7 Jun 2018

Pasifika business looks for govt initiatives to boost participation

4:54 am on 7 June 2018

Pasifika entrepreneurs in New Zealand are hoping for more initiatives to get their people into business.

They want to see better career pathways and support as automation in the workplace gathers steam.

The chair of the Wellington Pasifika Business Network, Paul Retimanu, said tax was a big issue hanging over small and medium enterprises.

Wellington Pasifika Business Network Chairman, Paul Retimanu

Wellington Pasifika Business Network Chairman, Paul Retimanu Photo: RNZI / Koro Vaka'uta

He was among Pasifika and Maori business representatives at a post-budget meeting with Finance Minister Grant Robertson in Wellington this week.

Mr Retimanu said people were waiting to see what the government came up with following the presentation of its budget last month.

"You have these big corporates that don't pay a lot of tax," he said.

"In this morning's breakfast, somebody mentioned about Google, but you also have a lot of retirement villages as well. Those guys pay hardly any tax.

"The other issue, which I think is going to be really interesting, is around capital gains," Mr Retimanu said.

"The playing field needs to be levelled. I sit here and I employ 80 staff and I pay tax yet I can go and buy a house, do it up, sell it, make $100,000 and pay nothing."

Pasifika business ownership sits at around 1.6 percent and Mr Retimanu said increasing that percentage and opening career pathways was important.

"I think that will be what influences change for our people and in particular getting our wealth as far as our pay rates up and things like that.

"At the end of the day I think that will be the focus for me because that's long term. Unfortunately it is not going to happen overnight, theses are 5-10 year plans, but we need to start looking at it now," Mr Retimanu said.

Holona Lui, (left), and Latu To'omaga

Wellington Pasifika businessman, Holona Lui Photo: RNZI / Koro Vaka'uta

A business network board member, Holona Lui, runs a Lower Hutt-based consultancy firm and agreed there was a need to form a Pasifika 'talent pipeline'.

"How do we bring more of our young people into businesses?

"How do we give them and equip them with some of the skills that they need and also expose them to some of the experiences that open up business as a very real possibility for them," Mr Lui said.

"People are very inventive and entrepreneurial in their own way. How do we shape that in a Pacific way and bring that into the business arena?"

Grant Robertson said there was a need to bring the education sector in line with industry needs but said this could only happen with business and training providers at the table.

"This is one of the things I have discovered in the seven or so months of being in government," Mr Robertson said.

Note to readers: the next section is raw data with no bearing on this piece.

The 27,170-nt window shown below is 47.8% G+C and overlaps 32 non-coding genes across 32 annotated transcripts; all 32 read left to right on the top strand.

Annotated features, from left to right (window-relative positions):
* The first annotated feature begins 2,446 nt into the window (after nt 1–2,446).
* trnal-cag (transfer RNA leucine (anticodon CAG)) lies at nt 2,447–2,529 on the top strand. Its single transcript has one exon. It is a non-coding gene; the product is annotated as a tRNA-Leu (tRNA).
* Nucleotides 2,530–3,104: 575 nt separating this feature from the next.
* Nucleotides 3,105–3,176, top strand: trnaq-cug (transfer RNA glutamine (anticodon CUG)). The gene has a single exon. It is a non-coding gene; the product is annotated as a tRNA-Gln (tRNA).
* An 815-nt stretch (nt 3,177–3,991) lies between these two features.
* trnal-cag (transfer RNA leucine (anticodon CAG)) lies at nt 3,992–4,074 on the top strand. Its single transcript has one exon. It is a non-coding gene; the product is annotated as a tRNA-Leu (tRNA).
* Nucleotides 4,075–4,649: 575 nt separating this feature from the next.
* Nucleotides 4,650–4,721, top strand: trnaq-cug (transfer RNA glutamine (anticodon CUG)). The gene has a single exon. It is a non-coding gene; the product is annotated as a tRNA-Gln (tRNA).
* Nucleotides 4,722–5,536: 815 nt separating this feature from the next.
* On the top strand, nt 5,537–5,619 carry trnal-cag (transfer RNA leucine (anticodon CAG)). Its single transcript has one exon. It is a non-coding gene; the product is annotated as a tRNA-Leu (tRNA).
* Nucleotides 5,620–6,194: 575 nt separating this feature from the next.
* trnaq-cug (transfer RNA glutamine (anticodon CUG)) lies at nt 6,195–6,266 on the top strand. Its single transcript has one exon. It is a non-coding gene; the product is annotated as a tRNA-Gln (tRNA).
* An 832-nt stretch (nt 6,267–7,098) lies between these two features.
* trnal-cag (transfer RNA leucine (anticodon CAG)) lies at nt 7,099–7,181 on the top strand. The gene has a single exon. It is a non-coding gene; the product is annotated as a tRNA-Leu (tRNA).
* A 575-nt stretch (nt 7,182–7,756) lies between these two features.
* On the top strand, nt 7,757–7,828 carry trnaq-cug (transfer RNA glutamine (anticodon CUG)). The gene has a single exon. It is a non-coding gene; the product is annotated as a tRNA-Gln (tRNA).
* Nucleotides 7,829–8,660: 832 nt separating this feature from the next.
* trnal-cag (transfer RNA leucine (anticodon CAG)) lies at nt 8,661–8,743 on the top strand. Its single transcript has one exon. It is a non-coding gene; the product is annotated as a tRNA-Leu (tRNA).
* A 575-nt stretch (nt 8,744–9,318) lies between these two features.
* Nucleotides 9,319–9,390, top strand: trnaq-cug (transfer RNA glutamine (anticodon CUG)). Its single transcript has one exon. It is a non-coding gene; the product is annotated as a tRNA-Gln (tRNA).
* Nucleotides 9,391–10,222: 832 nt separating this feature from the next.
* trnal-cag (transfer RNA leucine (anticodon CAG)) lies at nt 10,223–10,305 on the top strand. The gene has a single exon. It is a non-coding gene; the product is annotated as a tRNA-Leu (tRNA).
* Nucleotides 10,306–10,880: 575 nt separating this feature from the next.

"That connection between, from a government end it is MBIE, (Ministry of Business, Innovation and Enterprise), who are the conduit with business and training providers through the Tertiary Training Commission is not good.

"We don't share enough information about what is needed."

Some concern was also expressed at the meeting that the Pasifika population was highly represented in industries like manufacturing which were changing rapidly due to increasing automation and technology.

Fears about job security were rising.

Mr Robertson said that was being addressed.

"I think that is a really good point. We have a programme in this budget around young rangatahi, (youth), we are going to develop more programmes to support people to train and retrain and clearly we want those targeted at the groups who need it the most," he said.

Julia Apu'ula owns the SWET gym in Wellington and was delighted with talk of the rangatahi programme.

"They are looking to incorporate students in with actual private enterprises. That is something that our business has actually started doing and it is good that they are looking to roll that out [more widely]."

Grant Robertson said while there wasn't too much targeted assistance towards Pasifika business, their communities would be impacted by universal programmes like the Families Package which aimed to improve incomes for low-and middle-income families with children.

"While we call something like the families package universal, actually Maori and Pasifika whanau will actually benefit from it far more than non-Maori and Pasifika whanau so that actually, while it is a universal programme, has a targeted impact."

Mr Robertson told the gathering his first budget was about rebuilding critical public services.

However, he said 'Rome wasn't built in a day' and more assistance would follow over the next few years.

"This is the first of three budgets this term and I hope more in the next terms to come. I am a fan of cricket and in particular test cricket and governing is test cricket.

"It is not Twenty-20, it is not a One Day International, it is about building strong foundations and following through on that during a sustained period of time."

The minister said a number of education reviews and the Tax Working Group should address some of the Pasifika network's concerns.

The post-Budget meeting was organised by the Wellington Maori Business Network, Te Awe; and the Wellington Pasifika Business Network.

Finance Minister Grant Robertson addresses the Wellington Pacific and Maori business community

Finance Minister Grant Robertson addresses the Wellington Pacific and Maori business community Photo: RNZ Pacific / Moera Tuilaepa-Taylor